- Josh Hutcherson presides over a pretty decent little character arc and even provides a few twists as Peeta. In my review for the first film I described his character as a "milksop" and wanted Katniss to just "snap" and "make his head look like a pincushion". Between the solid scripting and Hutcherson's growing command over the role, I no longer want a heavy object to fall on him such as a safe or a piano. Perhaps this was the intent of Suzanne Collins all along: to have our feelings towards Peeta mirror those of Katniss and evolve as we got to know him. Having said that, I can't escape this overwhelming suspicion that fans of the book are probably reading this and laughing their asses off at me for some reason.
- Peeta occasionally calls Katniss Cat-Nip. Now if Katniss had only referred to Peeta's grade-school crush "Hummus" then things would have been absolutely perfect.
- Just as I predicted, Gale emerges here as a vaguely three-dimensional character and Liam Hemsworth finally gets a chance to do something. Even though he's miles away from the Tribute spotlight he does provide considerable emotional heft for Katniss and also proves to be a stalwart guardian for the downtrodden masses of District 12. The scene where he bull-rushes the cruel and sadistic Romulus Thread (Patrick St. Esprit) makes for a great "Hells, yeah!" moment and his resulting punishment is pretty harrowing.
- In a related point, congrats to St. Esprit for making the most out of his limited screen time and delivering a genuinely frightening and unhinged performance.
- As the "damaged veteran" Haymitch Abernathy, Harrelson is no longer a sloppy, flinty, acerbic mess. He's become a highly-functioning alcoholic with his own machinations to deal with. Whether he's dreading a return to the Games, prepping his young charges for battle or revealing a surprisingly deep agenda, Harrelson is pitch-perfect throughout.
- And just as expected, the flighty, audacious and relentlessly-cheerful Effie Trinket seems to be on the cusp of a complete mental breakdown. It's fun to watch the fantastic Elizabeth Banks struggle to keep up appearances during the deja vu District 12 Reaping Ceremony. Effie's close proximity to Katniss and Peeta has put a pretty big hole in her Kool-Aid tumbler. Her best moment comes on the eve of the Quarter Quell when she struggles to present Haymitch and Peeta with their "team symbols" without crying. Given what these token come to symbolize later you can't help but wonder if she's done with the whole rotten edifice.
- There are some great supporting performances on hand as well. Lenny Kravitz is cooly self-assured as the fashion consultant Cinna. As the new Gamemaker Plutarch Heavensbee, the greatly-missed and entirely-unreadable Phillip Seymour Hoffman is a very welcome addition to the cast. Stanley Tucci is gloriously obnoxious and vacant as media personality Caesar Flickerman. Donald Sutherland is quietly terrifying as President Coriolanus Snow. Finally Jena Malone makes a real impression as the bitter, shifty and um...body-positive Tribute Johanna Mason. Her elevator scene alone is worth the price of admission.
- As much as Suzanne Collins might wish that Battle Royale doesn't exist, the two are so similar that comparisons are inevitable. In Battle Royale the participants are secretly gassed, they wake up in captivity, they're handed a weapon and then they're told that it's "kill or be killed". There's no time to dwell on morality: their immediate actions are primal and instinctive. In The Hunger Games the Tributes have plenty of time to ponder their predicament. Hell, they're even trained, for Chrissakes. As such, I'm surprised that more Tributes don't struggle with the concept of becoming a state-sponsored murderer and that more of them don't just off themselves. I know that this is probably addressed somewhere in the books but it's petty much glossed over in the films.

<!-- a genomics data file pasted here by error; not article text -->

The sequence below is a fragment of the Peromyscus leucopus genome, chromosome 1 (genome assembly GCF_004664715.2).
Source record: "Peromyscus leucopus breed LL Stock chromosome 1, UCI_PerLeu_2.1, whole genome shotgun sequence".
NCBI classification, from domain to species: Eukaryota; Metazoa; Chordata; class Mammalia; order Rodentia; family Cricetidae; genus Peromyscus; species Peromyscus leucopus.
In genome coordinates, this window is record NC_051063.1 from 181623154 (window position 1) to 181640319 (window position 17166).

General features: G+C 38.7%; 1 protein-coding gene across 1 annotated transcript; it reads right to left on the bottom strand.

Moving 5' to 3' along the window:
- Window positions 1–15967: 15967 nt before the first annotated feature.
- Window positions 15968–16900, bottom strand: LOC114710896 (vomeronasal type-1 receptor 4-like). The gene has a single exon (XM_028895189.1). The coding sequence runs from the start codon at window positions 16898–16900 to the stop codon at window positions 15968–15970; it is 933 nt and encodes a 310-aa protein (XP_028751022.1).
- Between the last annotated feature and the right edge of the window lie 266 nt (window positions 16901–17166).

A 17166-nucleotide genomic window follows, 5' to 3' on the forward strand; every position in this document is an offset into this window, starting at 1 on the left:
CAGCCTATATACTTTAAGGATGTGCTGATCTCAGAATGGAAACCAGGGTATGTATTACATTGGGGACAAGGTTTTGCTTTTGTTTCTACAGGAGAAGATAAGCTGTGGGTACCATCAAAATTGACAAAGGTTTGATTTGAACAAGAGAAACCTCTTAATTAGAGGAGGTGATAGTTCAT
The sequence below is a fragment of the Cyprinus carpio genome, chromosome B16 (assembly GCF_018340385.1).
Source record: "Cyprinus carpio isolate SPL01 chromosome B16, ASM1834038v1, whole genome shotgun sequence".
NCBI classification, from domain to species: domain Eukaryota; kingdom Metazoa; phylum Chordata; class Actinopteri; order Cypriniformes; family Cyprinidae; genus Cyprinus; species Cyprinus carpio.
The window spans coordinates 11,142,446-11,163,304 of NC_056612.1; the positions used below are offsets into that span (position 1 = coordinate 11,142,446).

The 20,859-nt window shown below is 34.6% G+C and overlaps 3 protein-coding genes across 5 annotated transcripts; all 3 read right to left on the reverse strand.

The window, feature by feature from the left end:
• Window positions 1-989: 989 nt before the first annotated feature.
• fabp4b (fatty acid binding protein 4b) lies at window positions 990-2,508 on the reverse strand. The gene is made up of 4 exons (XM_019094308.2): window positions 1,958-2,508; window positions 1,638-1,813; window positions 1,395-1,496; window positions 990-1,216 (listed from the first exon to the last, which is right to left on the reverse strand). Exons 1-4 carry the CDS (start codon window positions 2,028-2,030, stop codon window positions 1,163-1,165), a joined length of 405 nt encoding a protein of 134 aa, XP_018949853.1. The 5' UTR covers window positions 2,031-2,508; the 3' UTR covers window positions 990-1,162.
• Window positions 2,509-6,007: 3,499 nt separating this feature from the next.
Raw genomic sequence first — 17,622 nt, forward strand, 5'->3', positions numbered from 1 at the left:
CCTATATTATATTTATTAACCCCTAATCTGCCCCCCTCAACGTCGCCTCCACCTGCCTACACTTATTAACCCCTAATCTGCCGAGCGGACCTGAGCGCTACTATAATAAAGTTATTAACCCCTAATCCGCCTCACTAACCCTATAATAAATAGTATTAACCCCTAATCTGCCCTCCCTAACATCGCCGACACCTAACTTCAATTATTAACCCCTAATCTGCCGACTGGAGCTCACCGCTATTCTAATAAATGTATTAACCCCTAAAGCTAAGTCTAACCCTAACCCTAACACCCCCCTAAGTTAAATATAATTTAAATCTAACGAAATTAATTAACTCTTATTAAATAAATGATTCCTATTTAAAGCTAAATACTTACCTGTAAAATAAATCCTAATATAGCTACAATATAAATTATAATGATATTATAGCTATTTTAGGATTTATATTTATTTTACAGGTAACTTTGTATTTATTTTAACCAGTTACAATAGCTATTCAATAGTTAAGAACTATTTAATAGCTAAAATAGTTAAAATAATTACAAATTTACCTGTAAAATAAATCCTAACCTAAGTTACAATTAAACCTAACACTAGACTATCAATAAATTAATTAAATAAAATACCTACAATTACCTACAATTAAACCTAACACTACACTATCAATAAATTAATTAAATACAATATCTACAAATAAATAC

- The subtext in Battle Royale is that kids should be culled because they are, by their very nature, rebellious. In The Hunger Games these gladiatorial contests happen to distract the masses and remind citizens of the omnipotent power of the Capital. Which makes Snow's decision to martyr a bunch of honored heroes seem pretty stupid to me. Wouldn't this just piss off more people and galvanize them against the government? At the very least wouldn't everyone be gunning for Katniss because its her fault that they all got dragged back into this mess? Snow needs to take a cue from the real world: the best distractions are the most vapid. If the Capital could only find its own Grumpy Cat, PewDiePie and Kardashians they'd be all set.
- For the most part the action scenes are gritty, realistic and well-shot. That is until the original novel requires the film-makers to break open a barrel of monkeys. As soon as our heroes were attacked by a horde of pissed-off mandrills I was this friggin' close to shouting "Check, please!" and stopping the movie. I'm sure this scene plays out a lot better in the book but in cinematic terms it feels like a deleted pre-vis scene from Indiana Jones and the Kingdom of the Crystal Skull.
- Another thing that threatened to eject me out of the film was the ol' "lets-string-this-seemingly-limitless-bolt-of-copper-wire-through-the-jungle-and-electrocute-everyone-in-the-lake-and-on-the-beach" trick. If I was Katniss I probably would have stuck my hand up at that point and asked: "Um, ooookay, so, won't this unjacketed wire with a hundred gigawatts of lightning surging through it also electrocute everything else in this damp-ass rain forest? Like, y'know, us for example?"
THE BOTTOM LINE
Catching Fire is definitely an improvement on the first film. Even though I still maintain that Battle Royale pulls off this scenario more viciously and economically, I still appreciate the in-depth world-building and social commentary on display here. I'm now officially engrossed in The Hunger Games saga and I really wanna see what happens in the last two installments.